North India is renowned for its mango production, and some popular varieties that are grown in the region include Alphonso, Langra, Dasheri, Chausa, and more. During the mango season, you can find mangoes in abundance in local markets and fruit vendors. It’s a delightful time for mango lovers, as you can enjoy these delectable fruits in their prime freshness and flavour. However now, the mangoes available in the market are a disappointment. But why?
The Mango Season Wasn’t Delightful
Whether you prefer eating them as is or using them in various culinary preparations, the mango season in North India is a treat for everyone who appreciates this tropical fruit. These mangoes are known for their sweet and juicy taste, making them highly sought after.
The quality of locally cultivated mango types has been impacted by unseasonal rains, hailstorms, and an increase in semi-looper caterpillar assaults, according to The Hindu. Alphonso, Kesar, Dasheri, Chausa, Langda, and Lucknowi, as well as hybrids like Amrapali and Mallika, are devoid of their original flavours.
Due to the extreme weather circumstances this mango season, the majority of mango varieties lost their natural colour and flavour. This year, late rain and insect infestations caused a significant loss in earnings for many mango producers in Uttar Pradesh and Maharashtra.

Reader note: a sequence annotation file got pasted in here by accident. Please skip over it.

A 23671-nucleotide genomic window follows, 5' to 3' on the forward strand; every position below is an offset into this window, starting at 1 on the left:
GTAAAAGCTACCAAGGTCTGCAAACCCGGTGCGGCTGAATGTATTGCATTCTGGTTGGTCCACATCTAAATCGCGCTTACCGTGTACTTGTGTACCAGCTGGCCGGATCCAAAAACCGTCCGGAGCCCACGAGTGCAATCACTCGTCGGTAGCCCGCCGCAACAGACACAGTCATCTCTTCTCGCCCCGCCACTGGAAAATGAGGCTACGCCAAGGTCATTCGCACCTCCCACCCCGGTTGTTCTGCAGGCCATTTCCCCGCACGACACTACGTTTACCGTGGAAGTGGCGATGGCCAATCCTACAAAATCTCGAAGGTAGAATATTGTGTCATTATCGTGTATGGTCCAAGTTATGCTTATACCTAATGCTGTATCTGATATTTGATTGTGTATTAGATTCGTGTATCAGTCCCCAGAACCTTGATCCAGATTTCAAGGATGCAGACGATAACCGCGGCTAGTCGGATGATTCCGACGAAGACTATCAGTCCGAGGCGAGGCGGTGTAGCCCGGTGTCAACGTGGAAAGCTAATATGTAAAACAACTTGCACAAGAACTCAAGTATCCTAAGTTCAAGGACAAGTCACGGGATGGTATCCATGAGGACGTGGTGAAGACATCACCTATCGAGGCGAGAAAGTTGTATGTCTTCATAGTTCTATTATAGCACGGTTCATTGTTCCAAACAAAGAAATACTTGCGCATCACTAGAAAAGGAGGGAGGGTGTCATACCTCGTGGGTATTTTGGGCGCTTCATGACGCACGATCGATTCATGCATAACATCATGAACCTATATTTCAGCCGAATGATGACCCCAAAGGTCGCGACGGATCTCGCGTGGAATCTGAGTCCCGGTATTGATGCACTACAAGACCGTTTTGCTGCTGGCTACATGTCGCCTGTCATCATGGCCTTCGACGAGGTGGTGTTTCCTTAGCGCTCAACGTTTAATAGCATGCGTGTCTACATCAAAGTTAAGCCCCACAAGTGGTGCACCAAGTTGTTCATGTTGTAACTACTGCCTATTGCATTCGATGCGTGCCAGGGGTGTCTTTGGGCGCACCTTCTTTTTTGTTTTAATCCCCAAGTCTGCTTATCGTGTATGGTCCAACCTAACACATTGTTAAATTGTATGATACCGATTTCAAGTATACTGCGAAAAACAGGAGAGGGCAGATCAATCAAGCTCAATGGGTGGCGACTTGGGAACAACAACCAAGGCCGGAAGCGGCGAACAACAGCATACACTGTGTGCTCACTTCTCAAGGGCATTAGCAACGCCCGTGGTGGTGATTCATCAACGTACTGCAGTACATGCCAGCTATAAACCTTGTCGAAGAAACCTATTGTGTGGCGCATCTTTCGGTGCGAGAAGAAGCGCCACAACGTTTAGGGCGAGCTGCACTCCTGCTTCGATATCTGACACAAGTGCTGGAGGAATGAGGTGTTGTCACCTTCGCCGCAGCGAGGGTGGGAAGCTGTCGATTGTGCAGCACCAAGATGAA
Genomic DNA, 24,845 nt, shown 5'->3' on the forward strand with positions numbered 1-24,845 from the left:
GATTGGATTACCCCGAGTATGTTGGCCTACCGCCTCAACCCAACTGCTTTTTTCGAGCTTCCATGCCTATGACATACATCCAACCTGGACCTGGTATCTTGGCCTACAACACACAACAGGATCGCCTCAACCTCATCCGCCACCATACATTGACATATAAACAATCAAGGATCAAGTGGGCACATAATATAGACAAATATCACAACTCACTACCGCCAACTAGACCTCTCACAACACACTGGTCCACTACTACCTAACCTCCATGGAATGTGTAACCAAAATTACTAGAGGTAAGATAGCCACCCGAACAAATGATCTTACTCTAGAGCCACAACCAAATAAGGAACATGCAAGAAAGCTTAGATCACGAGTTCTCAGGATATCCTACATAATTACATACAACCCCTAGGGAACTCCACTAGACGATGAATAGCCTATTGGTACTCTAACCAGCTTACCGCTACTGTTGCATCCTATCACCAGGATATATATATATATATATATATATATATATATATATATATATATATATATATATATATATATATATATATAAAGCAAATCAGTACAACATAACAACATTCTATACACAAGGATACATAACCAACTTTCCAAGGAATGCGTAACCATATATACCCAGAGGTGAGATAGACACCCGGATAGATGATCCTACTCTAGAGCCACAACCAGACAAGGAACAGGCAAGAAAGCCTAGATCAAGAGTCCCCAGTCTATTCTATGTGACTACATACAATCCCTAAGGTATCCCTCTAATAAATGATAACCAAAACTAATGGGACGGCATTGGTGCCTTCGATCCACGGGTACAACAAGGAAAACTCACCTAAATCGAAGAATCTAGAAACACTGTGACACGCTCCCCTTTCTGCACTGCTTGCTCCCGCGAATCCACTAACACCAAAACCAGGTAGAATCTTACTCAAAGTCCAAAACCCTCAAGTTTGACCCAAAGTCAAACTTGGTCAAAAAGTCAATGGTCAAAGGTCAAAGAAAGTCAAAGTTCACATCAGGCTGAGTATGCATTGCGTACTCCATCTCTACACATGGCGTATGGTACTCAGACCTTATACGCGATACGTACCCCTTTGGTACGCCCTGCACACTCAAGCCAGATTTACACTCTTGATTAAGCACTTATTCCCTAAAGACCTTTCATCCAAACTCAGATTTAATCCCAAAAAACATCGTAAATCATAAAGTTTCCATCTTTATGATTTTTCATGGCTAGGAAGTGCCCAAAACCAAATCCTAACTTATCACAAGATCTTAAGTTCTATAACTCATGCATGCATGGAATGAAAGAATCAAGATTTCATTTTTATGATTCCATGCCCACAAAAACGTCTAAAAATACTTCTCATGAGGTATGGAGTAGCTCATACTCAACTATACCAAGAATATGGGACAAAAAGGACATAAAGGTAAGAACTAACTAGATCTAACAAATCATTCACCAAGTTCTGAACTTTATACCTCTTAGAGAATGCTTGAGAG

How Is Climate Change Affecting Mangoes?
In several regions of the nation, the production of mangoes has been damaged by climate change in addition to the decline in mango quality. In addition to unseasonal rainfall, prolonged periods of low temperatures and a sharp rise in the maximum temperature in February and March have an impact on mango output and quality.
A decrease in mango yield was also seen in the Konkan area as a result of pest attacks and climate change. The production of Alphonso mangoes in Maharashtra has been negatively damaged by unseasonal rainfall and an unexpected spike in temperatures.
Due to the fact that mango cultivation takes place in three separate seasons, it is vulnerable to climate change. The majority of scientists think that the bagging method is an important means of preserving mango quality. After the fruits are placed within the bags, this procedure doesn’t call for the spraying of any pesticides.
So, how did your mango season go?
Cover image credits: Canva